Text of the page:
Aerojet Rocketdyne Successfully Conducts Jettison Motor Nozzle Material Replacement Test for NASA’s Orion Multi-Purpose Crew Vehicle

Photo Credit: Alabama Department Of Commerce
This image is not of the LAS test fire, this is from another test. To date, no images have been released from the LAS test fire highlighted in this release. Photo Credit: Alabama Department Of Commerce

Aerojet Rocketdyne, a GenCorp company, announced today that it successfully conducted a key Orion Jettison Motor (JM) test that demonstrated potential low-cost replacement graphite material for the JM throat inserts. The JM is a critical component of the Launch Abort System (LAS) for NASA’s Orion crew exploration vehicle.

“The funding for this test was a direct result of Aerojet Rocketdyne’s affordability initiatives,” said Julie Van Kleeck, Aerojet Rocketdyne vice president of Advanced Space and Launch Programs. “The test provides data to support implementation of the replacement graphite material in future production motor deliveries and was done on a very aggressive budget and schedule. Our Lockheed Martin, Aerojet Rocketdyne, and NASA team continues to develop new techniques and processes aimed at further reducing cost, notably for the hardware, the development, and verification processes. Working all aspects of cost is critical to the sustainability of our future space and launch programs, and we are pleased at the tangible results our team is achieving.”

The JM test was conducted under contract to Lockheed Martin and represents a collaborative effort between graphite material supplier GrafTech and design teams at Aerojet Rocketdyne, Lockheed Martin, and NASA. The test successfully met all test plan objectives, providing data to enable performance assessment of the new graphite material.

Orion’s LAS is designed to safely propel the crew module away from the launch vehicle in the event of an emergency on the launch pad or during the initial ascent phase. Aerojet Rocketdyne designed and manufactured the JM, which is required on every mission to jettison the LAS away from the crew module for both nominal and abort scenarios.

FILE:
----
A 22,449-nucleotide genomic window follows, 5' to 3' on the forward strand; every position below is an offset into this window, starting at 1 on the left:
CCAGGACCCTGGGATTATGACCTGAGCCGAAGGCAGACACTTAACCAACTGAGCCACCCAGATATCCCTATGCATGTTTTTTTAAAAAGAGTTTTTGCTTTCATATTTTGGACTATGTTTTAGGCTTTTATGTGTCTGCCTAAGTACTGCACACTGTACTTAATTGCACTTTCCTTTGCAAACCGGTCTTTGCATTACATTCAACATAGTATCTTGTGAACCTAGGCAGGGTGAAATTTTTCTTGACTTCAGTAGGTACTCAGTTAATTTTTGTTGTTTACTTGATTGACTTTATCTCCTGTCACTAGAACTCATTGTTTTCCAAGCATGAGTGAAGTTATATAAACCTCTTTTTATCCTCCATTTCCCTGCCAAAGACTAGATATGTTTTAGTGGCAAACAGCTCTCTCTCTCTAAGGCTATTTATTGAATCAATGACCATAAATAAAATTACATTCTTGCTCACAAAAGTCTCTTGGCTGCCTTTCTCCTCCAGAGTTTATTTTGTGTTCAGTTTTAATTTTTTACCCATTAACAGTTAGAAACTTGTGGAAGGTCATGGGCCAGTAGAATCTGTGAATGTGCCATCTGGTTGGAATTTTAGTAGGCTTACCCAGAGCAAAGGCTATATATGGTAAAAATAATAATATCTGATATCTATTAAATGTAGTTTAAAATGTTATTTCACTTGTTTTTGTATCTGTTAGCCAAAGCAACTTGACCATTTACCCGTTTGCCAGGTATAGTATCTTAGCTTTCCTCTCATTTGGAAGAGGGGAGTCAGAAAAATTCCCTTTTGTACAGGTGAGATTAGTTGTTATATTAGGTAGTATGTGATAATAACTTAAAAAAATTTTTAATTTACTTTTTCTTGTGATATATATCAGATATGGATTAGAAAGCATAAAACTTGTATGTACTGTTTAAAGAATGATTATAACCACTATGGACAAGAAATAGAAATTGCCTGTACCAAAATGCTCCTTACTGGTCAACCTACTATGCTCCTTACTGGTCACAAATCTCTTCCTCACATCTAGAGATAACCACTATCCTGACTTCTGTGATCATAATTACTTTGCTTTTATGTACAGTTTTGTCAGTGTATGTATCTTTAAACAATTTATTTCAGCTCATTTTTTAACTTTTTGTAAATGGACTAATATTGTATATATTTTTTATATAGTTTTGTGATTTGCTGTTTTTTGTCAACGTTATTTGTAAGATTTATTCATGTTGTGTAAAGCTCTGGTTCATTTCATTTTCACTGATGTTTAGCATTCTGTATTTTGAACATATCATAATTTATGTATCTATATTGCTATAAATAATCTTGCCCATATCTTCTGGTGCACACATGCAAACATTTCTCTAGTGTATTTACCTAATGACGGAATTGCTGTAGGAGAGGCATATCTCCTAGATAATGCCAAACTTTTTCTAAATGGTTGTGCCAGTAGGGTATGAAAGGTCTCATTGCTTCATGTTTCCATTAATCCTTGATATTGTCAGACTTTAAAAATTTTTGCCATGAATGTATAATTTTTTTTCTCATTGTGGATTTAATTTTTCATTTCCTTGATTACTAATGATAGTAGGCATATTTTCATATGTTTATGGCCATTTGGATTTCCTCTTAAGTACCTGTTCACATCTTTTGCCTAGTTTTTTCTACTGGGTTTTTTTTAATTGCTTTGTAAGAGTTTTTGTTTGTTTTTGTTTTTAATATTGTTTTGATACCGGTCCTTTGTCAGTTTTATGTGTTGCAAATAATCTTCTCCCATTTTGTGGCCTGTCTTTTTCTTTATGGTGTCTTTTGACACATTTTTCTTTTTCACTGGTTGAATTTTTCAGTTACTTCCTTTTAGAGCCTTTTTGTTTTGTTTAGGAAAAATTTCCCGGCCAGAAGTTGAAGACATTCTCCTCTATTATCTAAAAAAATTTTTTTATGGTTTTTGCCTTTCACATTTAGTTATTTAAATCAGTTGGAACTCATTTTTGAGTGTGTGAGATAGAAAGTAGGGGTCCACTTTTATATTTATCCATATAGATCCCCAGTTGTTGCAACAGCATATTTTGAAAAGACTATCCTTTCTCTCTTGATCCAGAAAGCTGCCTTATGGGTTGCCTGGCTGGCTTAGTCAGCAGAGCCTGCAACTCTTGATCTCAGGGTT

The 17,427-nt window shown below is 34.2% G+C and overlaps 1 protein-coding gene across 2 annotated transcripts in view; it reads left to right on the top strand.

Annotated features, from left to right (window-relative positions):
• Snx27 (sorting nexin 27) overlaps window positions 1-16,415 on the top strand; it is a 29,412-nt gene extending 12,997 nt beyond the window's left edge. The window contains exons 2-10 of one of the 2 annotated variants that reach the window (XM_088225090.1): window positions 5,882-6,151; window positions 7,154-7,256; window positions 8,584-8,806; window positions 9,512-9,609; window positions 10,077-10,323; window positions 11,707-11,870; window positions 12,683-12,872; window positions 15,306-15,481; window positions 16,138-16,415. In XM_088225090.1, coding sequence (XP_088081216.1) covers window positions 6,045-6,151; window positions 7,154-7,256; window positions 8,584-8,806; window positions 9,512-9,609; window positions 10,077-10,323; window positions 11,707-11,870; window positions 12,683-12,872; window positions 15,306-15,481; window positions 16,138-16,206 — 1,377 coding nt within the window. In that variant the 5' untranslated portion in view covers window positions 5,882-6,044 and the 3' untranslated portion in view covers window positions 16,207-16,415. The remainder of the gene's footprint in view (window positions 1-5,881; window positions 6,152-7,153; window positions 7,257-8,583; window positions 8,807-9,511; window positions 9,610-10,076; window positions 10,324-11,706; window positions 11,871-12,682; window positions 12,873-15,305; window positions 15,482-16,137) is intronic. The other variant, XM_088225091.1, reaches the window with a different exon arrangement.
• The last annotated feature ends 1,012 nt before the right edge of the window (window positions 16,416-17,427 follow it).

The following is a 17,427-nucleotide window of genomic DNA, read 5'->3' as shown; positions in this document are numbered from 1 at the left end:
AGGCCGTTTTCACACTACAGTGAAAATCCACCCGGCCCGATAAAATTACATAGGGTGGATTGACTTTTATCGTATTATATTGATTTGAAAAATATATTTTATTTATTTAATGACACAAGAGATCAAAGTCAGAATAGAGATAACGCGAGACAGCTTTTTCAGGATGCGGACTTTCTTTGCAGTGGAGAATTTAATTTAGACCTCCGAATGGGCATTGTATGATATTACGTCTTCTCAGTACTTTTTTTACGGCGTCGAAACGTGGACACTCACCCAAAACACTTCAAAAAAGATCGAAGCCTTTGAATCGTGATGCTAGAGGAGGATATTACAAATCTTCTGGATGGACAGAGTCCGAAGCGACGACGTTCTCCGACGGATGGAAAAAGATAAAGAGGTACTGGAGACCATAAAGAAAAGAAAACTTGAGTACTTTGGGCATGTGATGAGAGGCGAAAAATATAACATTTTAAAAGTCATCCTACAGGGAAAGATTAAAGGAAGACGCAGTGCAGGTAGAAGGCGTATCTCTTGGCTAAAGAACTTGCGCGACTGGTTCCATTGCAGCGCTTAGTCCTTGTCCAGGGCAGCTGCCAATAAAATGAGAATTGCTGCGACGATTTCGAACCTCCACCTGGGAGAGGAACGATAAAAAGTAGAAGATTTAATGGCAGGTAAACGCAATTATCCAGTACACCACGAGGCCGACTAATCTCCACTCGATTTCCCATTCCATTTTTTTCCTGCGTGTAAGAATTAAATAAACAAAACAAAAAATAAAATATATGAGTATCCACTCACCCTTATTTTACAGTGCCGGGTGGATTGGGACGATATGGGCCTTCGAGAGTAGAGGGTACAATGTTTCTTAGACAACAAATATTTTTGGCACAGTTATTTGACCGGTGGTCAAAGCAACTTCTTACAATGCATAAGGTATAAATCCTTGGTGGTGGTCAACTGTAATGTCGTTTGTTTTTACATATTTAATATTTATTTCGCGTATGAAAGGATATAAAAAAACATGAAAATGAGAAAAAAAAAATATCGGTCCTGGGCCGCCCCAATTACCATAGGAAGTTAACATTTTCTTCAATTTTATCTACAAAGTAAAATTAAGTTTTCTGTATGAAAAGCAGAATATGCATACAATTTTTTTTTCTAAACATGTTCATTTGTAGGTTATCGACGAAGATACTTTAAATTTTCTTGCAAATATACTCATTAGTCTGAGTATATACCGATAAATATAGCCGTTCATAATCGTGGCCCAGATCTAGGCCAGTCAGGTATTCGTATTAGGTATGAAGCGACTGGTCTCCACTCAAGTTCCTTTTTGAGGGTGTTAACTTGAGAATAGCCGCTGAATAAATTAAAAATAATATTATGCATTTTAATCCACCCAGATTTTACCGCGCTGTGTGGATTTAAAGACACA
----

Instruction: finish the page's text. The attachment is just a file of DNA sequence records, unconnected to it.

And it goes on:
Lockheed Martin is the prime contractor building Orion, NASA’s first spacecraft designed for long-duration, human-rated, deep space exploration. The team includes major subcontractors Aerojet Rocketdyne, United Technologies Aerospace Systems, and Honeywell, as well as an expansive network of minor subcontractors and small businesses in 45 states across the country.

In 2014, Orion’s first test flight, Exploration Flight Test-1 (EFT-1), will launch an uncrewed Orion atop a Delta IV Heavy launch vehicle. Orion will travel approximately 3,600 miles above the Earth’s surface, and then return to Earth in a high speed re-entry. This test will evaluate several of the most significant aspects of a deep space mission and re-entry, ultimately reducing overall risks and costs for Orion’s first human-rated flight.

Aerojet Rocketdyne is a world-recognized aerospace and defense leader providing propulsion and energetics to the space, missile defense, strategic, tactical missile, and armaments areas in support of domestic and international markets. GenCorp is a diversified company that provides innovative solutions that create value for its customers in the aerospace and defense, energy, and real estate markets. Additional information about Aerojet Rocketdyne and GenCorp can be obtained by visiting the companies’ websites at and


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